Matcha used in Chanoyu usually has a poetic name. Part of the prescribed dialog in the drinking of koicha, the guest asks the host the name of the tea and where it is from. Some examples of poetic names are: Kinrin (golden wheel), y?gen (profound grace and subtlety), kirisame (misty rain).
Usually, but not always, if the words “no mukashi” are added to the name it is koicha, and if “no shiro” is added, it is usucha. Thus, “tama no shiro” (jewels) is a thin tea, and “shoka no mukashi” (pine flower) is koicha. There is also designation called “okonomi” or favored style. For example, “shoka no mukashi” is okonomi, or favorite of Zabosai, the current grand tea master of the Urasenke school.
Like spirits or wine, matcha can be blended from several sources or come from a single estate. Different producers have different reputations, tastes and flavors. That is why asking where it is from is important. My sensei loved Ippodo tea. It has more of a sharp astringent taste. Some others, such as Koyamaen have a milder, sweeter taste. Some matcha has more of a seaweed flavor, some more grassy or leafy taste. With experience, one can discern these tastes.
The ritual of making tea
I have been drinking matcha for more than 30 years. I drink matcha in the morning rather than coffee and I always make it the same way — you could say it is a ritual. I line up all of my tea making equipment the same way, wait for the water to come to the right temperature, warm the bowl, add the tea and whisk it. I have my sweet and I drink the tea sitting down, never standing up. And tea whisked for me by someone else always tastes better than when I do it myself.
In the tea room for Chanoyu, there are hundreds of procedures for making tea, but the basic elements are bringing in the tea utensils you will need to make tea, purification of the utensils, making and drinking tea, and the closing — removing the utensils from the room.
These procedures have been refined since Rikyu’s time. Over the last 400 years it has evolved and refined into making tea in the most beautiful and efficient way, taking in the principles of Zen, and creating the most tranquil atmosphere.
Many people ask if the host ever drinks tea with his guests. The answer is very seldom. And the reason is that the host and the guests have distinct roles. The host role is to serve, to make the very best tea possible for the guest. The guest role is to receive and appreciate everything the host has done to make the moment of drinking tea possible. When each person plays his role the experience that is created can be moving and emotional.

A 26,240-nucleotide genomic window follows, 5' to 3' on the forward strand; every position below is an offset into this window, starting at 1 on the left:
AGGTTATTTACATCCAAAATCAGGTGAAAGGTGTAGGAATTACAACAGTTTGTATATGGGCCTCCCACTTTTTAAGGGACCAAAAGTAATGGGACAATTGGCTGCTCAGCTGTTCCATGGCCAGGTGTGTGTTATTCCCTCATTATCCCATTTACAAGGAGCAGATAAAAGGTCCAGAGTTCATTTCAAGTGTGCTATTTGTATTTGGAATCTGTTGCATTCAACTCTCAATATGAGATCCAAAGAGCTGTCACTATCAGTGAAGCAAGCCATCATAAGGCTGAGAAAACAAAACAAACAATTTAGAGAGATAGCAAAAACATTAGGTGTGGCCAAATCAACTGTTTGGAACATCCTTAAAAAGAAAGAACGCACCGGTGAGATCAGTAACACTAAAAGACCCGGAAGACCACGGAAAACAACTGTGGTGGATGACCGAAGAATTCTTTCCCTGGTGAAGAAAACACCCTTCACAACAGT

Chanoyu and modern life
I have been asked many times why I study Chanoyu. This ancient ritual has many relevant things to teach me about myself and my place in the world. One example: multitasking is not a virtue in Chanoyu. Making tea is a complicated procedure and sensei says, “Complete this moment before going on to the next.” My own poor brain begins to shut down if I try to multitask while making tea. Even talking and making tea makes me freeze up. Either I stop making tea, or I stop talking. It is difficult to do both at once. There is another reason multitasking is not held in high esteem in the tea room. It prevents you from being in the present. It prevents you from concentrating on making the very best tea for your guests. “When you make tea, make tea. When you are drinking tea, drink tea – nothing more.”
Twists on matcha
Once matcha was only known outside of Japan to practicioners of Chanoyu. Matcha today is becoming more available and accessible. It has capitalized on the health benefits of green tea and you can purchase matcha at health food stores and over the internet.
Besides matcha in ice cream, you now see matcha lattes (matcha with sweetened milk), matcha ice, matcha parfait, and matcha in any number of baked goods. You can even buy a melon flavored matcha latte at ubiquitous coffee shops. Matcha seems to be catching on.
The taste of tea
“Probably the most important thing that the host does to affect the taste of the tea is simply to create an atmosphere of tranquility in the room. One of the purposes (maybe the main purpose, depending on your point of view) of all the ritual surrounding the preparation of tea in chanoyu is to encourage the guests to relax and open their senses. Matcha tastes completely different in a tearoom than it does if you just whisk a bowl in your kitchen; the atmosphere, the sensory impressions, the person’s state of mind, everything about chanoyu contributes to the main event, which is the moment that the first sip passes your lips. When we talk about the taste of tea, usually we’re talking about the literal flavor, but I think that any tea person would agree that the real taste of tea is in the heart, and not on the tongue.”
*NOTE: I wrote this article for publication a few years ago, but it was never published.